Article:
Friday, 5 September 2014

Professional Learning

I've been doing a lot of reading lately. This isn't unusual - English teacher - will read. But I'm trying to focus my attention on Education books - books that I guess could be considered professional development.

I've seen lots of infographics floating around that state that if you spend 10000 hours reading about a particular topic/idea you can be called an expert in the field...

I'm not sure how accurate this is. If you want to seem more information about how this number is determined have a look at this post by FreakoStats...

But right now, I've got a couple of key areas that I feel I need to me more well read in - to I guess be an expert in the field. 

So to help me to reflect on what I am reading, I'm going to start blogging about what I'm reading. I know that I'm a reflective learner and that this will help me to process my ideas.

The first book I've grabbed is "Using Data to Improve Learning: A practical guide for busy teachers" by Anthony Shaddock. I picked it up because I'm trying to determine how to best use the data we're collecting from a range of sources: PAT Testing, NAPLAN, Academic Data etc. Instead of looking at it and saying hmmmm...that's where that student it is - I want to think with my staff about what we do with it next - now that we've identified what the student can and can't do - how do we help them to improve?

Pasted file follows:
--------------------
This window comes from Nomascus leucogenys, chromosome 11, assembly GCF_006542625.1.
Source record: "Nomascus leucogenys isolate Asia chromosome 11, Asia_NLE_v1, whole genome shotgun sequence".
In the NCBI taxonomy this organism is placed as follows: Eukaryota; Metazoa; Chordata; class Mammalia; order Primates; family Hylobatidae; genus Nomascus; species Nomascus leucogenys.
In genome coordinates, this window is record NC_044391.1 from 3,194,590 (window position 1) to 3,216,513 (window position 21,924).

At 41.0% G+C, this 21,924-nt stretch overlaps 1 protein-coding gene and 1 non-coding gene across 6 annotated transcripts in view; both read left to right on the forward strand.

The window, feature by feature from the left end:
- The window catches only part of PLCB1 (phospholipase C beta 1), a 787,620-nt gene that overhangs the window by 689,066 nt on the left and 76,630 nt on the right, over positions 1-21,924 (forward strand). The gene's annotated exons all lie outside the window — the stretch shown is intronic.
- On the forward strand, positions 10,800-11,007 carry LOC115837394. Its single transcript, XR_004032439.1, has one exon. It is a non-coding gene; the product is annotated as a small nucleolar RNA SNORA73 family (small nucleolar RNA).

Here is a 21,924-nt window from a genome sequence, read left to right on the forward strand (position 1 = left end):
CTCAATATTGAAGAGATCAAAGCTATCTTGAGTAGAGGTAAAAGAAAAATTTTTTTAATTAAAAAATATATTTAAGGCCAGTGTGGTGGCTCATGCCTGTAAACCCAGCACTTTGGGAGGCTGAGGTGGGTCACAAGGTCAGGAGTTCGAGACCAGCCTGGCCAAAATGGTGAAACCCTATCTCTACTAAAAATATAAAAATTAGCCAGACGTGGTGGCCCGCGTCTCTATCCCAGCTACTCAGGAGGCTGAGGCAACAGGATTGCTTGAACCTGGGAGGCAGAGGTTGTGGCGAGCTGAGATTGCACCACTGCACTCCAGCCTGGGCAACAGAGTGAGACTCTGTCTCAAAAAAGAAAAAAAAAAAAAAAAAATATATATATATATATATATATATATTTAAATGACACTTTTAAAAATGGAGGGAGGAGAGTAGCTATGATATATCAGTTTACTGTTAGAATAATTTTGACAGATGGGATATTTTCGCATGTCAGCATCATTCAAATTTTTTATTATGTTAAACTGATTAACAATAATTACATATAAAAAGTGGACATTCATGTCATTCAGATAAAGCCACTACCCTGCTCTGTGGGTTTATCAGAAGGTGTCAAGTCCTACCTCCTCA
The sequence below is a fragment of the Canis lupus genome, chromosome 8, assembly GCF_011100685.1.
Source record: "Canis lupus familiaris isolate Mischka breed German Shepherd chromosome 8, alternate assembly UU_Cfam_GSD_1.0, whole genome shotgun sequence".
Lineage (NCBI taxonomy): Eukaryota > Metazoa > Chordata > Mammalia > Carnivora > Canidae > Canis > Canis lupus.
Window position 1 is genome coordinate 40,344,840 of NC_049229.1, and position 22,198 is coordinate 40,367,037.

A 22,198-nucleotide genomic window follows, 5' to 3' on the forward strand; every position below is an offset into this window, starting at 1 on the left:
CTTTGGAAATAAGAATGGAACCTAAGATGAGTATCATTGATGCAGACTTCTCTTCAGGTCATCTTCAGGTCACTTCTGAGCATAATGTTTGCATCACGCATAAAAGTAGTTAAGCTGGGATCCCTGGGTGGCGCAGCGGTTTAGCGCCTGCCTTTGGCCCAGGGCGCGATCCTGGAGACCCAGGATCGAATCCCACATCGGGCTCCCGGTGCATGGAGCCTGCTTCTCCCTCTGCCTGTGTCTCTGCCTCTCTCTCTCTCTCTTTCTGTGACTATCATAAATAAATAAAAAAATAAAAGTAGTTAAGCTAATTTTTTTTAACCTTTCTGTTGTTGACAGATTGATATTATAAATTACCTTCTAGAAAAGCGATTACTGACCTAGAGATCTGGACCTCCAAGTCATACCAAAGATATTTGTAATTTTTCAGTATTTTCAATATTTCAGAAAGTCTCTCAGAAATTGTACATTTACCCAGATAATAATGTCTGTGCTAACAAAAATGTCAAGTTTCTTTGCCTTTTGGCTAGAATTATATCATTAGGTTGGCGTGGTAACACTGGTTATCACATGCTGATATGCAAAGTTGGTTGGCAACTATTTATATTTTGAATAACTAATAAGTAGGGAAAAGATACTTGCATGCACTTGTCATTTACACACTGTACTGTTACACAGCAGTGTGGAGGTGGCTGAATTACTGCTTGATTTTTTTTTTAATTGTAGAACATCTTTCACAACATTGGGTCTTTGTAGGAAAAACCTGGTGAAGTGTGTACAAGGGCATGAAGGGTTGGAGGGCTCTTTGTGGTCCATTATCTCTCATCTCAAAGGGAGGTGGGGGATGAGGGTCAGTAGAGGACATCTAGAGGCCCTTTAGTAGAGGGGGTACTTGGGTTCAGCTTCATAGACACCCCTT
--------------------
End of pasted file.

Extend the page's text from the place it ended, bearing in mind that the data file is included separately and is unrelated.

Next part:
I know that I'm going to enjoy this book because in the first chapter that really resonated with me:


This is so true. I can't work out how to balance everything. To meet the needs of a constantly changing work environment that is impacted more and more by the outside - policies, parents, society. How do we use all the data available to tailor learning. And most importantly - when do we do it? 

When do we as individual teachers with our own classes, as teachers working in year level or subject teams, or as teachers within a whole school cohort have time to analyse the data and make decisions about how to tailor and differentiate the curriculum more specifically to meet the needs of all our students?

How can I ask my staff to analyse the data without providing them with a clear framework? A clear purpose for why they need to analyse the data? A clear explanation of how they should analyse the data? 

I hope that as I take a journey through this book, that I can come to a better understanding and realisation of what I should do next and how I can work with my staff to make real change.

A small step for an English teacher....

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